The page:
Neither is it useful for the person who gets accused of ‘bullying’. A complaint about someone under ‘Dignity at Work’ will be perceived by them as an accusation of ‘being a bully’. This provokes defensiveness and rather than prompting them to perhaps reflect on how they might have contributed, they are more consumed with proving ‘they’re not a bully’. They will also feel unjustly judged and branded which similarly invites a sense of victimhood. In the case cited above, both of those complained about were angry not only at Andrea but also at the ‘system’ because they believe it has facilitated the wrongdoing and doesn’t offer them any way of really clearing their ‘good name’.

While the suggestion of mediation to help them problem-solve and bring a future focus to their difficulties is well-meaning, the bullying–focused complaints policy has greatly limited its prospects of success.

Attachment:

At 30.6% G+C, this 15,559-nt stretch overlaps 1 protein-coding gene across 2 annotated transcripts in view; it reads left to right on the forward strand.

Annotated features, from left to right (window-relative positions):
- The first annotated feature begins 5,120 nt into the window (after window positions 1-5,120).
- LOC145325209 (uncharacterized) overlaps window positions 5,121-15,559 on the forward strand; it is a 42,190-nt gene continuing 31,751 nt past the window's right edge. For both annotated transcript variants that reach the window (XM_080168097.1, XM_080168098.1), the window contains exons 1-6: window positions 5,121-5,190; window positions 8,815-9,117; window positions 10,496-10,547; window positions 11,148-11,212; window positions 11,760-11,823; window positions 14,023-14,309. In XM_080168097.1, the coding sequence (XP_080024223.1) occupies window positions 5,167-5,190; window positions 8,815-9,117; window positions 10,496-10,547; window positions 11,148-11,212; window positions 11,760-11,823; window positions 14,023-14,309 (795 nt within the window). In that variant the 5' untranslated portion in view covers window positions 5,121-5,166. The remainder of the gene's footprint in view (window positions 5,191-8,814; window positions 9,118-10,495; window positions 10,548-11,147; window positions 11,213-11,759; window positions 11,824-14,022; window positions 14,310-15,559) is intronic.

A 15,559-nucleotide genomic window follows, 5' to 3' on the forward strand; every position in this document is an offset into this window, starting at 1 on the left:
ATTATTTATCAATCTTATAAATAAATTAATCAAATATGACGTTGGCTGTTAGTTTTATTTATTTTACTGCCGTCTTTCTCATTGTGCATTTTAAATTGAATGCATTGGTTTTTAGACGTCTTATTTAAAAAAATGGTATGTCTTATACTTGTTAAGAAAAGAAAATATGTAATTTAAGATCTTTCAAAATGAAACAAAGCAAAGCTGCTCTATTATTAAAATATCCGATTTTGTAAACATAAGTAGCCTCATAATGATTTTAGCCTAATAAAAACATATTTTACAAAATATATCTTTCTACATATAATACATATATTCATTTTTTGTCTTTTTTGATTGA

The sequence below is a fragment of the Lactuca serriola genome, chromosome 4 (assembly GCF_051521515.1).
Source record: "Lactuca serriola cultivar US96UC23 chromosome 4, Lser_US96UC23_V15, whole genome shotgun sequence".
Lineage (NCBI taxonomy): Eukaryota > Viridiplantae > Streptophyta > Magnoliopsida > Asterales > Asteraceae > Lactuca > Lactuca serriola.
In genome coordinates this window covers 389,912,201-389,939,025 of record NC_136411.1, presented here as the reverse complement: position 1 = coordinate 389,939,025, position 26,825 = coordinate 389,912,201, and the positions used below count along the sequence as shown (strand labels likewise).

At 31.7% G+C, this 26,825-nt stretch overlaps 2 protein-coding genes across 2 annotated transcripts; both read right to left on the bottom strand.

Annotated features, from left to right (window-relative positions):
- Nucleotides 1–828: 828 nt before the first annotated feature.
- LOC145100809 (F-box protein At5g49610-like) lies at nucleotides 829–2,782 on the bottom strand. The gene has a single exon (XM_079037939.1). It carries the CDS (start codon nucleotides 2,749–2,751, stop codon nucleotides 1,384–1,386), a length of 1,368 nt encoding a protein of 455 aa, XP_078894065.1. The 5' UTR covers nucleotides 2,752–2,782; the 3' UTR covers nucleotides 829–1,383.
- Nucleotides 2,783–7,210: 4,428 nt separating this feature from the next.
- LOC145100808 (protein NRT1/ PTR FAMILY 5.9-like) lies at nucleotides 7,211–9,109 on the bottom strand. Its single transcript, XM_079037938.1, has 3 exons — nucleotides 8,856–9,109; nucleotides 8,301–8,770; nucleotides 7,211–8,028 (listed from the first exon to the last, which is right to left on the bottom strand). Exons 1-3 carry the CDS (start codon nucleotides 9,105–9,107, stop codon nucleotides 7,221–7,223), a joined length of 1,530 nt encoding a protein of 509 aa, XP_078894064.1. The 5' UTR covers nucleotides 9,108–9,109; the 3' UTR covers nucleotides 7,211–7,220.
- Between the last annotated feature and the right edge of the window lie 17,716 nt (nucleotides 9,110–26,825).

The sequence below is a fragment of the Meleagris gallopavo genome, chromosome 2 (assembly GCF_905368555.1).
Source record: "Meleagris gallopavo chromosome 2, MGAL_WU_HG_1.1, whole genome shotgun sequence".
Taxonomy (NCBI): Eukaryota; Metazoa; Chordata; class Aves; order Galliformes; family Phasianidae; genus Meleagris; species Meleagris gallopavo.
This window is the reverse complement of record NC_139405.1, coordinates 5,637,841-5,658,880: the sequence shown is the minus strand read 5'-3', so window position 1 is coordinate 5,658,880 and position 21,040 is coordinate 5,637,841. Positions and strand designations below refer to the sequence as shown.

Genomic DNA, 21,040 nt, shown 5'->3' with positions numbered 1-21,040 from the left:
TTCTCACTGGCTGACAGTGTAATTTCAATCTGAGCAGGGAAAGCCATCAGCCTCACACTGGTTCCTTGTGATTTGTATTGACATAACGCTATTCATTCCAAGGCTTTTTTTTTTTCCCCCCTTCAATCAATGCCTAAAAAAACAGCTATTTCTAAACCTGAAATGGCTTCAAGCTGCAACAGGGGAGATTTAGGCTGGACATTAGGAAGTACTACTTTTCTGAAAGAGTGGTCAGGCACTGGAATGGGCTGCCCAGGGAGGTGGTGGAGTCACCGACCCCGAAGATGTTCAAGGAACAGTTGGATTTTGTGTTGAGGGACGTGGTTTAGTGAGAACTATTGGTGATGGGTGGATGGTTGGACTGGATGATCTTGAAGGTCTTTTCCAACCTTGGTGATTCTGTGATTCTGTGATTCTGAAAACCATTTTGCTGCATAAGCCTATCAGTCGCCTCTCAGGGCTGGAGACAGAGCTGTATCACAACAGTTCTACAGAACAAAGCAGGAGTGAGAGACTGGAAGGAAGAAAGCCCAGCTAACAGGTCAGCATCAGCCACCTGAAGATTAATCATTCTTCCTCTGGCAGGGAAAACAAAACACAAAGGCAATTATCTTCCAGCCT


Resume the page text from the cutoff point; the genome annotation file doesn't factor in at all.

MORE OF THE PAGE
What Could Be Changed?

There is no doubt, there are instances of ‘bullying’ behaviour in the workplace and guidelines to recognise and deal with these need to be in place. However, the overall policy framework needs to be more positively framed. Despite some softer-sounding titles (‘Dignity at Work, ‘Positive Working Environment’) most policies emphasise the negative with long detailed examples of ‘bullying behaviours’ and the impact of ‘bullying’. A more constructive approach would be to build in detailed examples of behaviours that would be desirable as well as information on conflict responses, the dynamics of conflict and tools and tips to help people recognise and deal with such situations.